Bulgaria’s refusal to ratify the Istanbul Convention is a national manifestation of a transnationally circulating global anti-gender movement. European states and institutions that created and promoted the Istanbul Convention should be deeply concerned by the Bulgarian court’s – and politicians’ — distortion of the treaty’s efforts to combat violence against women. Such gross misrepresentations demonize organizations working to prevent and respond to domestic and other violence against women, and anyone who seeks their help. It silences discussion of such violence and, more broadly, of discrimination against women. And it reinforces the idea that family violence is a private matter, and even acceptable. In light of the proliferation of myths and misconceptions about the Istanbul Convention and even threats of withdrawal, there is an increasing need a common strategy to be developed by the civil society aiming to raise awareness and understanding amongst key decision makers and the general public on the actual content of the Convention.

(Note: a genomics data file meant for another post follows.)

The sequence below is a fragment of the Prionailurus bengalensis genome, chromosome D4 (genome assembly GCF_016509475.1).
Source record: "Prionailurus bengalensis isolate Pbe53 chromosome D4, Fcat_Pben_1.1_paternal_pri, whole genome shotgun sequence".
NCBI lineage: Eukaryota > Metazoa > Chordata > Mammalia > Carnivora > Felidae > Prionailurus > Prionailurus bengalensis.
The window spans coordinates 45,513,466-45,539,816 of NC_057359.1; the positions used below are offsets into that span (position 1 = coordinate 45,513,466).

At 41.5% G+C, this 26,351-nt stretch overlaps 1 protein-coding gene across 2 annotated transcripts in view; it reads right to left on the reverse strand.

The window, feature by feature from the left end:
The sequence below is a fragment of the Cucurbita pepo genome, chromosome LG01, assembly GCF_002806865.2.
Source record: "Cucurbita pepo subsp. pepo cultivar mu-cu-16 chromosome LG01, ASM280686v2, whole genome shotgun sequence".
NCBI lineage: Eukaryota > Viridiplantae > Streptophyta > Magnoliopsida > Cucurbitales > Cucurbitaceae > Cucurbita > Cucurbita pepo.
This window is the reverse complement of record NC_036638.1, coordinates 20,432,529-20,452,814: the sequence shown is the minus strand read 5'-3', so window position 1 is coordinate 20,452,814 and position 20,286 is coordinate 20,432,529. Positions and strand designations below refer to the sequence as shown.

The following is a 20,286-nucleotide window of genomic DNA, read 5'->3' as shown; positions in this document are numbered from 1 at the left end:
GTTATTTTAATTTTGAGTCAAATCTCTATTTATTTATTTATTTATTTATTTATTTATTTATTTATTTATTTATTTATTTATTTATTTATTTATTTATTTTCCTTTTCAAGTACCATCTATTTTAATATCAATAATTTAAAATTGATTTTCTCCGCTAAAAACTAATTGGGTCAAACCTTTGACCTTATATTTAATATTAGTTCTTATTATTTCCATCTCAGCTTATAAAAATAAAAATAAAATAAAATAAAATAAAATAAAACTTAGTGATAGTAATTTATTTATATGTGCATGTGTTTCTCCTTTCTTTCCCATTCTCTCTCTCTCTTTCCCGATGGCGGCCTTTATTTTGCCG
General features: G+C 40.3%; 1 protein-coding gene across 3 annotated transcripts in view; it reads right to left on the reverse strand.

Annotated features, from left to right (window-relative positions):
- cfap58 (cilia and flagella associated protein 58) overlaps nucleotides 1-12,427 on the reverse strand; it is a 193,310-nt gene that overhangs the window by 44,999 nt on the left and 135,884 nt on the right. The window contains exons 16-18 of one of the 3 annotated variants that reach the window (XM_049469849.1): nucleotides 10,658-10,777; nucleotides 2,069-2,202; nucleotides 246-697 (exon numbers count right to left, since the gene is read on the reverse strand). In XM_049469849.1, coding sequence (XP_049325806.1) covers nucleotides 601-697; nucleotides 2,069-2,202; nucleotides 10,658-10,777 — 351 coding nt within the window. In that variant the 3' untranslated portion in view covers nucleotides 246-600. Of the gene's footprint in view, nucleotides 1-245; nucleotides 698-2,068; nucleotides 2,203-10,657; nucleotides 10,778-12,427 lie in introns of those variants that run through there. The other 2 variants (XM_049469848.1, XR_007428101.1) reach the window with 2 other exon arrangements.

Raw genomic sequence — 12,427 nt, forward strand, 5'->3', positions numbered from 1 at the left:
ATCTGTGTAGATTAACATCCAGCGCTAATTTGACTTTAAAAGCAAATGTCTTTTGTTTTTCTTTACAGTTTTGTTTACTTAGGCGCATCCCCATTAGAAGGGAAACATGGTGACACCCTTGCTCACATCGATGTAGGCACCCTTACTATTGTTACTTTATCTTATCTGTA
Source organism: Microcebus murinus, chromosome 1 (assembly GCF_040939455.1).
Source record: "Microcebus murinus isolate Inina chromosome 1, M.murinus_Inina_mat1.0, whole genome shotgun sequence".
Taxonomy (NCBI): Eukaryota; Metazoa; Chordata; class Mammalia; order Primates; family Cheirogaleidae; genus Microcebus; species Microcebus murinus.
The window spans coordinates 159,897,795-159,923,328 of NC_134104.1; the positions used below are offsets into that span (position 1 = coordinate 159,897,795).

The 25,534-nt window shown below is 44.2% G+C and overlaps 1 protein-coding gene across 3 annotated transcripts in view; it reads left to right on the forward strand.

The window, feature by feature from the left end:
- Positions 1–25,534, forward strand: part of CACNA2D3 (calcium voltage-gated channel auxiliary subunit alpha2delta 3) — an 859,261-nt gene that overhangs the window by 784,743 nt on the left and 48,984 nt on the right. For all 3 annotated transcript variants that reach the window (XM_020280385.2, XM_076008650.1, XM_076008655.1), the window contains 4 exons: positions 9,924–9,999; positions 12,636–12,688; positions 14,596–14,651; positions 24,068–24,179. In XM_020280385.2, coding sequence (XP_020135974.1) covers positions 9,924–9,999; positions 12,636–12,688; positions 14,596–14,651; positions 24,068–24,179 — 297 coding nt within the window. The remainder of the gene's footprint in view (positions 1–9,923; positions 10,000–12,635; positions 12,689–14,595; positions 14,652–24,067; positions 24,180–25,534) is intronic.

The initiative implemented by the Bulgarian Platform – EWL and the Hungarian Women’s Lobby gave the opportunity civil society organisations and politicians and stakeholders, who are possible allies of the IC from Bulgaria and Hungary to discuss, analyse and develop strategy how to overcome missconceptions and falses common to both countries about the Convention. We aim at raising awareness on the Convention amongst key political decision-makers who are neutral or undecided about their stance regarding the Convention in Bulgaria and Hungary. We believe our initiative will support the process of ratification and effective implementation of the Convention in other countries, and, in addition, will contribute to the process of harmonisation of the legislation on VAW and DV at the EU level.
We organized our common meeting in December 2022 to share expertise and develop common strategy on how to pave the way to a ratification of the Convention. We developed a key message for supporting the development of Strategy and action plan aiming to debunk false narratives, myths and misconceptions about the Istanbul Convention. The key messages can be used in both countries to overcome the negative attitudes about the Convention and to mobilise decision-makers and the general public to highlight the aims and importance of the Convention.